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What We Learned from The Mummy Blu-ray About Where the New Franchise Went Wrong

By Luke Y. Thompson

What We Learned from The Mummy Blu-ray About Where the New Franchise Went Wrong

It's safe to say Universal did not expect the latest reboot of The Mummy to fare as badly as it did  What was supposed to reboot the classic monsters in a shared cinematic universe blessed by the supposed biggest movie star in the world (note to Universal: that'd be Will Smith) instead got bashed for feeling like a transparently obvious attempt at a franchise-starter that was more concerned with sequels and spin-offs than anything else. But now that the Blu-ray is out, and features commentary from most of the major players before they realized how the public would react, can we learn anything? Indeed we can. Some of it should be more obvious than other parts.

The first thing to know is that nobody involved had any idea the "Dark Universe" logo at the start of the movie would play as badly as it did. The Blu-ray commentary is recorded while director Alex Kurtzman shows an un-color-corrected, no-sound version of the final film to Sofia Boutella, Annabelle Wallis, and Jake Johnson (i.e. every major player who isn't Tom Cruise or Russell Crowe), and all involved loveLOVElove the introduction of the scorched-earth logo, not realizing it will become a punchline months later. Kurtzman promptly rattles of the movies that will follow: Bride of Frankenstein, Creature From the Black Lagoon, The Wolfman, and Van Helsing, a series he's now apparently considering leaving after one installment. And one could argue that the early signs were there for anybody who cared to look.

Some stories have laid the fate of The Mummy directly at the feet of star Tom Cruise, implying he was a Xenu-style tyrant who'd broach no dissent. But listening to Kurtzman suggests there was no struggle; just fanboy adoration. At one point, he notes that if a scene "isn't 100% right" as far as Cruise is concerned, you will reshoot. He also frequently mentions times that shooting was held up because either Crowe or Cruise had "better" ideas, including a half-day where the simple act of crossing a bridge resulted in Cruise suggesting the whole room be on fire, and he have a fight scene.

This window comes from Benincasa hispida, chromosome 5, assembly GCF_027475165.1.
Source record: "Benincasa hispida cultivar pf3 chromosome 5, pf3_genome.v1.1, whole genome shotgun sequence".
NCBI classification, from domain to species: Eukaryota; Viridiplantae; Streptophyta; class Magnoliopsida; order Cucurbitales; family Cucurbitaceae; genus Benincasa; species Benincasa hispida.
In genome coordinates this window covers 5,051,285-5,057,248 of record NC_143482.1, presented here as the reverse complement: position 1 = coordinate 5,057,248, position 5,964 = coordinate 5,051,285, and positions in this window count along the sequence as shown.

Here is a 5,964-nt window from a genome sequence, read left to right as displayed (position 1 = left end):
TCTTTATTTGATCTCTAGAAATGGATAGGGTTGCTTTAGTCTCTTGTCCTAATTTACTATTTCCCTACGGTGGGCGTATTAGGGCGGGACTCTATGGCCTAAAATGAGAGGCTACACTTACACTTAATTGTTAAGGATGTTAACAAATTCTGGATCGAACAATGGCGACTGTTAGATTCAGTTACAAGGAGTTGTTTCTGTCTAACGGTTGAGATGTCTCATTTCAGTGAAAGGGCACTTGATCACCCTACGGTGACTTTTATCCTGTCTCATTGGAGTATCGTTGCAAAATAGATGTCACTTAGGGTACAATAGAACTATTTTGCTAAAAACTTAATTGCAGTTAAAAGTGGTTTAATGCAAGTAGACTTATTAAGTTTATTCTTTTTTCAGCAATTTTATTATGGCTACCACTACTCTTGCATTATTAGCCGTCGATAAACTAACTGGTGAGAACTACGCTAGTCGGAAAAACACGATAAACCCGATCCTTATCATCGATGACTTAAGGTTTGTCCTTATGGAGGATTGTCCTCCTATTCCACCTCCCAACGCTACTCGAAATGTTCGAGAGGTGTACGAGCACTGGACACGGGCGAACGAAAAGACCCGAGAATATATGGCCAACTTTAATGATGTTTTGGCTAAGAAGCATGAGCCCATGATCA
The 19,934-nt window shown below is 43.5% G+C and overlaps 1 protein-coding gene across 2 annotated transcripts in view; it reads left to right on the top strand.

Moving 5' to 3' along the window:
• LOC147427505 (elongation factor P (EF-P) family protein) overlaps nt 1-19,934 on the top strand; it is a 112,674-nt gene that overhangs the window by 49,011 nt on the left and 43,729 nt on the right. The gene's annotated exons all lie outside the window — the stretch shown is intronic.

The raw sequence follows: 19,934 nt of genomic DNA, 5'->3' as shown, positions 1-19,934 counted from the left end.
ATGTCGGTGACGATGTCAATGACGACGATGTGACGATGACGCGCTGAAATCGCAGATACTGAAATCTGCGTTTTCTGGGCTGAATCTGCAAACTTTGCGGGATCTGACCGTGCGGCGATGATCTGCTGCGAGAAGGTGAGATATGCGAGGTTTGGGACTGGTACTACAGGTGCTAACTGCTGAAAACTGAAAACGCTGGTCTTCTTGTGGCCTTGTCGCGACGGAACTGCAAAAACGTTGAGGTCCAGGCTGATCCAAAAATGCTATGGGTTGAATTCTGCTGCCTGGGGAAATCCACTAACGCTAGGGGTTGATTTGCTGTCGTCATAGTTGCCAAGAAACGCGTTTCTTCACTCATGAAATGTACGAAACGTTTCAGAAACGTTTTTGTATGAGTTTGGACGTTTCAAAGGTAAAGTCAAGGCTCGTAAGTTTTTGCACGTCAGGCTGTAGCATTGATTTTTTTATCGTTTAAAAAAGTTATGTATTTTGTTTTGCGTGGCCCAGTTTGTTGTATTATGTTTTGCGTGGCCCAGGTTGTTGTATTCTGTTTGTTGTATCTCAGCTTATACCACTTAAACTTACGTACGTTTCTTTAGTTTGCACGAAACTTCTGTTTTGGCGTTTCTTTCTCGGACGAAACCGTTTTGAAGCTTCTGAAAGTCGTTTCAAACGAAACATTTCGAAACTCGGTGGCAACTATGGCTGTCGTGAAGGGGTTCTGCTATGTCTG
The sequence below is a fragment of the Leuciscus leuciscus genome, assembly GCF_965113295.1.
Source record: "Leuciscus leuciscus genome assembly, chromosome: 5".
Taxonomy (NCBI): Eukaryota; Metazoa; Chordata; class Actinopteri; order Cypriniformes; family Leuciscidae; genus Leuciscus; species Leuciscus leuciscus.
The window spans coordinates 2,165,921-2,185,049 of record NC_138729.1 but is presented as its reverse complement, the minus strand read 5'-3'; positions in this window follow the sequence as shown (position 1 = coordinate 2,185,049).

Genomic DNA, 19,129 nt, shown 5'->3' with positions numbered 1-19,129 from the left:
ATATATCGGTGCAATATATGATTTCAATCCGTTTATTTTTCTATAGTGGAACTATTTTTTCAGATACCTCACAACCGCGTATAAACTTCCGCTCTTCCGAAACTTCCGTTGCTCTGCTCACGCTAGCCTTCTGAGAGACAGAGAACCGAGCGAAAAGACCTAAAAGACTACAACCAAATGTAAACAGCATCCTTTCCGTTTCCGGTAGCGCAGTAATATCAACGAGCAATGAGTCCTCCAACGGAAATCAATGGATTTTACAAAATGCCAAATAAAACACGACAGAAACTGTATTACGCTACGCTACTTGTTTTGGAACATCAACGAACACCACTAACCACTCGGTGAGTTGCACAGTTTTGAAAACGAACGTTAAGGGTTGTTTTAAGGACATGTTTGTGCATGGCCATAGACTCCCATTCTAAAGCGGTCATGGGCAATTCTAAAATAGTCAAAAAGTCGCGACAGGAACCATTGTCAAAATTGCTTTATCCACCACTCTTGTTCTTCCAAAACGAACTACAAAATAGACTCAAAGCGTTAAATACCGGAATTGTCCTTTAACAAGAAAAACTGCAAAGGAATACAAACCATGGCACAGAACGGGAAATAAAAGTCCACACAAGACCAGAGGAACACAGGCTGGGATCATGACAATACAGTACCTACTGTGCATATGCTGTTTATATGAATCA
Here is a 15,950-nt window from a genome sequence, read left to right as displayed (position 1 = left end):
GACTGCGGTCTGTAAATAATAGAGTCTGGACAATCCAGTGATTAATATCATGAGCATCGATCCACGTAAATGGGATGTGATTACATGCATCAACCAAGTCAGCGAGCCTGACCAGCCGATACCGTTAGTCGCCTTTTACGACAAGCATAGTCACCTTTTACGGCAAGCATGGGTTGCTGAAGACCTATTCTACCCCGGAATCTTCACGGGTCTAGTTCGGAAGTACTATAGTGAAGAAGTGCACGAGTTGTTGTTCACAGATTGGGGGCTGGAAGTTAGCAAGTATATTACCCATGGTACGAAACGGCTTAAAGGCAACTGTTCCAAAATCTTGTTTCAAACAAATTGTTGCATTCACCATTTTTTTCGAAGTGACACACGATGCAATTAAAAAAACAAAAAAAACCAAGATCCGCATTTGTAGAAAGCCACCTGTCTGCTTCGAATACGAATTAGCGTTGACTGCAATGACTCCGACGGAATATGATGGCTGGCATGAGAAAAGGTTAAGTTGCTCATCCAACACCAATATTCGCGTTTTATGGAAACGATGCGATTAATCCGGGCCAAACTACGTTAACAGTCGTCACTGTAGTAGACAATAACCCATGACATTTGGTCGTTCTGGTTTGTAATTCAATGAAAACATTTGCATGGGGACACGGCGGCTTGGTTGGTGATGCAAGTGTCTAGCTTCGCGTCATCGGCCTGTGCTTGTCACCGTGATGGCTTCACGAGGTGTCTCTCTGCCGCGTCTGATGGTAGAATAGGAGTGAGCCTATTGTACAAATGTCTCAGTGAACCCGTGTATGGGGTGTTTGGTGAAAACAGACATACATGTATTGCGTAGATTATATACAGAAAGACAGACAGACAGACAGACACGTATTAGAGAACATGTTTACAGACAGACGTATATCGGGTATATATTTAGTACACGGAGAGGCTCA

Additionally, we learn that Crowe prefers a three camera set-up, while Cruise, favors one; Kurtzman, smartly, takes his star's side, and the proof of the pudding is that Cruise is included more than Crowe in the extras. Cruise doesn't appear on commentary, but a featurette where he and his director talk includes numerous body-language "tells" like crossed arms and hands to mouth (usually indicative of untruths). Both men flatter each other hyperbolically, particularly when Kurtzman gob-smackingly notes that Cruise was somehow the first to insist that The Mummy had to be a good mummy movie first and foremost before it could launch a franchise. The star also insisted on the scene where he wakes up in the morgue, even though it was not in the script and required a major rewrite to incorporate. (Kurtzman praises Cruise's great instincts for intuitively coming up with it.)

If you had a problem with the CG effects, however, the issue gets more muddied. After bizarrely insisting that he wanted to shoot most of the movie like Terrence Malick -- which to Kurtzman, apparently, means no CG (never mind the dinosaurs in The Tree of Life), we get schooled in what is and isn't real, and it likely will surprise you. Sarcophagus? Fake. Birds? Fake. Giant sinkhole in the Iraqi desert? Real. Swimming zombies? (Our favorite part.) Real, except for digital face replacement.

Oh, and if [SPOILER] you were confused how exactly Cruise brings Wallis back to life at the end of the movie, Kurtzman explains: "His monster-ness brought her back." Take that as you will.

Images: Universal